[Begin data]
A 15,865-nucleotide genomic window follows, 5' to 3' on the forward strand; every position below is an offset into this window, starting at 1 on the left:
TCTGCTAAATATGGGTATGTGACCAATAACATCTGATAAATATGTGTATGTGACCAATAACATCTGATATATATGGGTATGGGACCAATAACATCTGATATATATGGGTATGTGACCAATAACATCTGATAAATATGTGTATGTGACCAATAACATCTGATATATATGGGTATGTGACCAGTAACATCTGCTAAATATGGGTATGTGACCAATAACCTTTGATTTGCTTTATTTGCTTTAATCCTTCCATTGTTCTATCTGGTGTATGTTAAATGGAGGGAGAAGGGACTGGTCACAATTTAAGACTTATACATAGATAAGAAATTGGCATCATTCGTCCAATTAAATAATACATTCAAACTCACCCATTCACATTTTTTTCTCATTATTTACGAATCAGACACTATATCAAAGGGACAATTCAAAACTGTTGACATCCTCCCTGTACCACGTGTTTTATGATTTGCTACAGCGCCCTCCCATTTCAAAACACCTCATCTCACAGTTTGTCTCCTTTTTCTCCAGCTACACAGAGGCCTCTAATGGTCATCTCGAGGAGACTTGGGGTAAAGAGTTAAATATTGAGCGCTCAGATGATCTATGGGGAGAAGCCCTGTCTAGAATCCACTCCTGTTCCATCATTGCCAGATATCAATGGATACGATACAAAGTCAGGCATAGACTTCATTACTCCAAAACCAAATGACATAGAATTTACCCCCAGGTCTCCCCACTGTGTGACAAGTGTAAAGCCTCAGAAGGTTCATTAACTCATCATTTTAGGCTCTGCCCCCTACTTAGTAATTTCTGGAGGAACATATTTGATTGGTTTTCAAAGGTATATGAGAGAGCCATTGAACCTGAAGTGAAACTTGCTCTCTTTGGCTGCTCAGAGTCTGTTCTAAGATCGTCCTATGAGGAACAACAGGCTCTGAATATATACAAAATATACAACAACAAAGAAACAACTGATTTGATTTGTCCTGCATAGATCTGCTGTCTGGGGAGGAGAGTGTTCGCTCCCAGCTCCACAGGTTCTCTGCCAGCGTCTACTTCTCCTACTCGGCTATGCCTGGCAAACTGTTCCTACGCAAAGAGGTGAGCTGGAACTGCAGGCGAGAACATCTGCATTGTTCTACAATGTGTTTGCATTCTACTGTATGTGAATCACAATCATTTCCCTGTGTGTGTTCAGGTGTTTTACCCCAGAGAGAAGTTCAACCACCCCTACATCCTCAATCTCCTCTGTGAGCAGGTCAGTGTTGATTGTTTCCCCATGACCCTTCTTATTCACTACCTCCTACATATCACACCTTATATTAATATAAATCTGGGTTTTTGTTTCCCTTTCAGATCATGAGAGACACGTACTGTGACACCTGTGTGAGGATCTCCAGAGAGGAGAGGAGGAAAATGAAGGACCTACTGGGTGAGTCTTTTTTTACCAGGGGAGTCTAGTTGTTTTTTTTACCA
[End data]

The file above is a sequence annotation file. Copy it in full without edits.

A 15,865-nucleotide genomic window follows, 5' to 3' on the forward strand; every position below is an offset into this window, starting at 1 on the left:
TCTGCTAAATATGGGTATGTGACCAATAACATCTGATAAATATGTGTATGTGACCAATAACATCTGATATATATGGGTATGGGACCAATAACATCTGATATATATGGGTATGTGACCAATAACATCTGATAAATATGTGTATGTGACCAATAACATCTGATATATATGGGTATGTGACCAGTAACATCTGCTAAATATGGGTATGTGACCAATAACCTTTGATTTGCTTTATTTGCTTTAATCCTTCCATTGTTCTATCTGGTGTATGTTAAATGGAGGGAGAAGGGACTGGTCACAATTTAAGACTTATACATAGATAAGAAATTGGCATCATTCGTCCAATTAAATAATACATTCAAACTCACCCATTCACATTTTTTTCTCATTATTTACGAATCAGACACTATATCAAAGGGACAATTCAAAACTGTTGACATCCTCCCTGTACCACGTGTTTTATGATTTGCTACAGCGCCCTCCCATTTCAAAACACCTCATCTCACAGTTTGTCTCCTTTTTCTCCAGCTACACAGAGGCCTCTAATGGTCATCTCGAGGAGACTTGGGGTAAAGAGTTAAATATTGAGCGCTCAGATGATCTATGGGGAGAAGCCCTGTCTAGAATCCACTCCTGTTCCATCATTGCCAGATATCAATGGATACGATACAAAGTCAGGCATAGACTTCATTACTCCAAAACCAAATGACATAGAATTTACCCCCAGGTCTCCCCACTGTGTGACAAGTGTAAAGCCTCAGAAGGTTCATTAACTCATCATTTTAGGCTCTGCCCCCTACTTAGTAATTTCTGGAGGAACATATTTGATTGGTTTTCAAAGGTATATGAGAGAGCCATTGAACCTGAAGTGAAACTTGCTCTCTTTGGCTGCTCAGAGTCTGTTCTAAGATCGTCCTATGAGGAACAACAGGCTCTGAATATATACAAAATATACAACAACAAAGAAACAACTGATTTGATTTGTCCTGCATAGATCTGCTGTCTGGGGAGGAGAGTGTTCGCTCCCAGCTCCACAGGTTCTCTGCCAGCGTCTACTTCTCCTACTCGGCTATGCCTGGCAAACTGTTCCTACGCAAAGAGGTGAGCTGGAACTGCAGGCGAGAACATCTGCATTGTTCTACAATGTGTTTGCATTCTACTGTATGTGAATCACAATCATTTCCCTGTGTGTGTTCAGGTGTTTTACCCCAGAGAGAAGTTCAACCACCCCTACATCCTCAATCTCCTCTGTGAGCAGGTCAGTGTTGATTGTTTCCCCATGACCCTTCTTATTCACTACCTCCTACATATCACACCTTATATTAATATAAATCTGGGTTTTTGTTTCCCTTTCAGATCATGAGAGACACGTACTGTGACACCTGTGTGAGGATCTCCAGAGAGGAGAGGAGGAAAATGAAGGACCTACTGGGTGAGTCTTTTTTTACCAGGGGAGTCTAGTTGTTTTTTTTACCA